EDITORIAL: Canada needs urgent regulation of Artificial Intelligence

Mar 28, 2024 | Editorial, OP-ED

Artificial Intelligence (AI) is evolving so rapidly that governments need to proactively anticipate future problems and capabilities of AI.

RBC’s 2024 Fraud Prevention Month poll suggested that 88 per cent of people in Canada agree that scams with the use of AI will increase this year.

This makes it necessary for the government to stay a step ahead and stop these AI scammers, by bringing in strict regulations in place.

Competition Bureau Canada, an independent law enforcement agency, in a recent news release, said sometimes it is hard to tell what is real and what is AI-generated.

“AI can be used to quickly produce texts, emails and messages in the style and language of a specific person. It can be used to clone anyone’s voice. And in just minutes, it can be used to make fake images, audio, or videos of real people,” the statement said.

With all this happening at such a fast pace, Canada currently has no regulatory framework in place that is specific to AI.

Canada’s Artificial Intelligence and Data Act (AIDA) which is a part of Bill C-27 was tabled in June 2022, even before ChatGPT launched.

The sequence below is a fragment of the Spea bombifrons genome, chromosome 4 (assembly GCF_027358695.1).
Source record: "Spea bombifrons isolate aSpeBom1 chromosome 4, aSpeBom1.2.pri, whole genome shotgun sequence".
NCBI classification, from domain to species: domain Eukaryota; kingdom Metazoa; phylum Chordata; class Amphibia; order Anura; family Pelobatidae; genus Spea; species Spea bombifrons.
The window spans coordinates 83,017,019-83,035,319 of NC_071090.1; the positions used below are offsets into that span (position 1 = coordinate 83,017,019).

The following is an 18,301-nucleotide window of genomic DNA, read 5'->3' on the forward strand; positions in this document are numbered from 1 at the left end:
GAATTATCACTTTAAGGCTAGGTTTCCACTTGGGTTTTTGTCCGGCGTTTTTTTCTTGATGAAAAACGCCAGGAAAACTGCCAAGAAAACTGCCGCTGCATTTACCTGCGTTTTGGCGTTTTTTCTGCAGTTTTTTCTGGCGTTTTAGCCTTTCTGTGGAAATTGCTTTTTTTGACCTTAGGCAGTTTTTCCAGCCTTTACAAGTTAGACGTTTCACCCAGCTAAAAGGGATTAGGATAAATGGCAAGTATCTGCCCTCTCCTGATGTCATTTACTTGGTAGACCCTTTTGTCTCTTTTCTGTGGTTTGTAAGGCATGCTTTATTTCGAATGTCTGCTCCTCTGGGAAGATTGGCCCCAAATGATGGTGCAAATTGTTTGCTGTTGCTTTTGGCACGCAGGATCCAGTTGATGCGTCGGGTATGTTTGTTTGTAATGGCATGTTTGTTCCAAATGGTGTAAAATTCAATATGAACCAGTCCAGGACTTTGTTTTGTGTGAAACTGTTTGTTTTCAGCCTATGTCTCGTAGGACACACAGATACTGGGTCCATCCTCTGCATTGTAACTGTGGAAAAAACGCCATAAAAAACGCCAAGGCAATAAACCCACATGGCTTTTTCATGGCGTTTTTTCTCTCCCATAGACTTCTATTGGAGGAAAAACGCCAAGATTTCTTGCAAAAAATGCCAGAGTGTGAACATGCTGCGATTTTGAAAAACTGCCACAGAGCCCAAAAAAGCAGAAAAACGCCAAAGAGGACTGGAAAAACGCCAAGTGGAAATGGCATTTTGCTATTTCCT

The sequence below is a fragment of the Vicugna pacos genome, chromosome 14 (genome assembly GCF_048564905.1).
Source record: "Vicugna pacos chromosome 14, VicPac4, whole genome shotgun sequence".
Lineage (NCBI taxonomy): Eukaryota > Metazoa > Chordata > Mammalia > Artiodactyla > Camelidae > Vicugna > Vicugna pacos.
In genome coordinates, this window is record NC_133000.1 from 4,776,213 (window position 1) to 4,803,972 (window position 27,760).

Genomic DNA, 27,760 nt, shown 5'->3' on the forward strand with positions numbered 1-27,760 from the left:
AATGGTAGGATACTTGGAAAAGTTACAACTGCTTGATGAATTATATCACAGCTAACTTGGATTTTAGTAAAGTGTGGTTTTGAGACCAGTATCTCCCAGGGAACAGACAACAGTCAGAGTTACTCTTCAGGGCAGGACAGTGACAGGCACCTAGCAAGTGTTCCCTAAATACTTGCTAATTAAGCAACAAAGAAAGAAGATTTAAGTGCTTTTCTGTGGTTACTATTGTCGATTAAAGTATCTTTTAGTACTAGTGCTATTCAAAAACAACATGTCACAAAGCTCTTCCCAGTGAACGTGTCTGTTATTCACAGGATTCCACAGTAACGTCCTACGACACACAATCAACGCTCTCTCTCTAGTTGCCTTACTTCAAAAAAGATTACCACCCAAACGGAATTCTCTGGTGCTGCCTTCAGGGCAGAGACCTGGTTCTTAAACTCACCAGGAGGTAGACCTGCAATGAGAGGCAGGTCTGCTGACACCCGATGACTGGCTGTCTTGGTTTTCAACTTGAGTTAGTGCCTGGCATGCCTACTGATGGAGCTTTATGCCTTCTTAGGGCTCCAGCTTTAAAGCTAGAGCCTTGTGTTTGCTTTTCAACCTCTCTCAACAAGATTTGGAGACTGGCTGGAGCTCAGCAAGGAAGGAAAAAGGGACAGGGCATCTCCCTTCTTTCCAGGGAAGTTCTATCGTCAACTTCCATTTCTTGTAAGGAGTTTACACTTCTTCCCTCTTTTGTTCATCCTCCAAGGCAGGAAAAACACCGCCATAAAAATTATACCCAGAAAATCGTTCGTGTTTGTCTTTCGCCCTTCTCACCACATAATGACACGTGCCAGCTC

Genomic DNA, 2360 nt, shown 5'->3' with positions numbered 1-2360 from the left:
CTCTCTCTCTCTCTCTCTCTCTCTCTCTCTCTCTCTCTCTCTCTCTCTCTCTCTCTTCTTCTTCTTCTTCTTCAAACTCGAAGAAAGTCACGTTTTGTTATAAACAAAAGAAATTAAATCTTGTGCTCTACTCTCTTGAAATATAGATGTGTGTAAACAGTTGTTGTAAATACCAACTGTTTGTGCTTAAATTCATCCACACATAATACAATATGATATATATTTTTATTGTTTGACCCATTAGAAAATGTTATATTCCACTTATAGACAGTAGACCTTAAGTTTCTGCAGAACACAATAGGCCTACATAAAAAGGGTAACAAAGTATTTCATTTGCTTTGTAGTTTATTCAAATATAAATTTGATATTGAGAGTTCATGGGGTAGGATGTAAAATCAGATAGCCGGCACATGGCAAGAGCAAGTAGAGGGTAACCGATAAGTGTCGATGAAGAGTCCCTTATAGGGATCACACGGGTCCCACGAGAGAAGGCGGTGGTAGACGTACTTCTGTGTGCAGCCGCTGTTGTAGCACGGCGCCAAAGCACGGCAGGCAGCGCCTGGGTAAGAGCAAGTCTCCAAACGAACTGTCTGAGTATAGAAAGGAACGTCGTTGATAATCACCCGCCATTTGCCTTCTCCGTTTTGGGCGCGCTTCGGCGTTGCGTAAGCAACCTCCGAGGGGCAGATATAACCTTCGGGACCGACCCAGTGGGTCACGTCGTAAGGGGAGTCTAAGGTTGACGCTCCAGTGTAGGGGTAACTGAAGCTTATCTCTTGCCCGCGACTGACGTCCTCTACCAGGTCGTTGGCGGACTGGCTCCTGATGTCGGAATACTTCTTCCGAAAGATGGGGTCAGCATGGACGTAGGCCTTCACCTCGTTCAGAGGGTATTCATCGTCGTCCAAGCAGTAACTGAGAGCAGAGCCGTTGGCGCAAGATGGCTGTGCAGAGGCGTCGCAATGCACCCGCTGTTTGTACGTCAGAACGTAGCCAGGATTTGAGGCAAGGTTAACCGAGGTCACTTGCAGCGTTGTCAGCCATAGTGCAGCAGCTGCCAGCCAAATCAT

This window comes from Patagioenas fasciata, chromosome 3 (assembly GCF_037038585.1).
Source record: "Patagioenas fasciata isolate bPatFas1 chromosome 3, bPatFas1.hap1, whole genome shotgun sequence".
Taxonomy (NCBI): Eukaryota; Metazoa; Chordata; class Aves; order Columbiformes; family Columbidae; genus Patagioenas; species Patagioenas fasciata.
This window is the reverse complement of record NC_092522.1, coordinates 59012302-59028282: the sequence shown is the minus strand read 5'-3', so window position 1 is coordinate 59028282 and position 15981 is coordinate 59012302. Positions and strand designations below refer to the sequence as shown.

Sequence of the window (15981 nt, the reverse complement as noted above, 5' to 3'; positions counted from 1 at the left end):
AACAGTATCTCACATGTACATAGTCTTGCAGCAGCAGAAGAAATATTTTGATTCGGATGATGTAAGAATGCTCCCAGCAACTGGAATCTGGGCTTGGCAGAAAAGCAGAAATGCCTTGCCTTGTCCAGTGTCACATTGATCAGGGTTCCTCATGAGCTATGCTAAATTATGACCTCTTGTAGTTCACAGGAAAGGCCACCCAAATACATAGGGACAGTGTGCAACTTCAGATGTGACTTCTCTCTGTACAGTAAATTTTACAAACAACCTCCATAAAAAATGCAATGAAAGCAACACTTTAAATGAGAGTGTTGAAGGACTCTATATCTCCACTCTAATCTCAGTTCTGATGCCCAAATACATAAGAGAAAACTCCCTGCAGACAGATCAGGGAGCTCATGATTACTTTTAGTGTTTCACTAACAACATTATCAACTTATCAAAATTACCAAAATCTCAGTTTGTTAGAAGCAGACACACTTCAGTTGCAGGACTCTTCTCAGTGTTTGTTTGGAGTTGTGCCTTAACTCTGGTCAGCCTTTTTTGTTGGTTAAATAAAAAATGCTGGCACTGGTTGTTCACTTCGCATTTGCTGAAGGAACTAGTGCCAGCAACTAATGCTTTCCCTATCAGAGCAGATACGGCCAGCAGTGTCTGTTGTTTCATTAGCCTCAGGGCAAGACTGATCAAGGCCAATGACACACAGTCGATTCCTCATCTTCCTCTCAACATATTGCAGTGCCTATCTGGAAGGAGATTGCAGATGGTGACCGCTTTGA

The bill is currently in consideration at the Standing Committee on Industry and Technology in the House of Commons and would come into force no sooner than 2025.

It could take years for the government to pass a bill so government needs to be planning for future advancements.

The government introduced a Voluntary Code of Conduct on the Responsible Development and Management of Advanced Generative AI Systems in 2023, a temporary code until AIDA comes into effect.

The voluntary nature means it’s unlikely to be effective.

Canada’s Minister of Innovation, Science and Industry, François-Philippe Champagne, met with his G7 counterparts in Italy from March 13 to 15 to discuss innovation, governance and responsible use of emerging technologies.

“Canada is a world leader when it comes to the governance and responsible use of AI and other emerging technologies,” Champagne said.

However, Michelle Rempel Garner, Conservative Party MP in her speech during the House of Commons debate on Bill-27, said the Liberal government unveiled the bill six months before the release of ChatGPT, rendering the approach this bill proposes obsolete.

“Since AIDA was initially tabled, a generation’s worth of technological change and impact has occurred, both positive and negative,” she said.

“AIDA needs to be shelved, and Canada’s approach to developing and regulating AI urgently rethought, in public, with industry and civil society input,” Garner said.

Garner is right. It doesn’t make sense to implement a Bill that is no longer up to date.

The EU AI Act was passed on March 13, which claims to be the first comprehensive regulation of AI by a major regulator anywhere.

With the pace at which AI is progressing, Canada urgently needs to enact regulations which can accommodate the future progress of AI.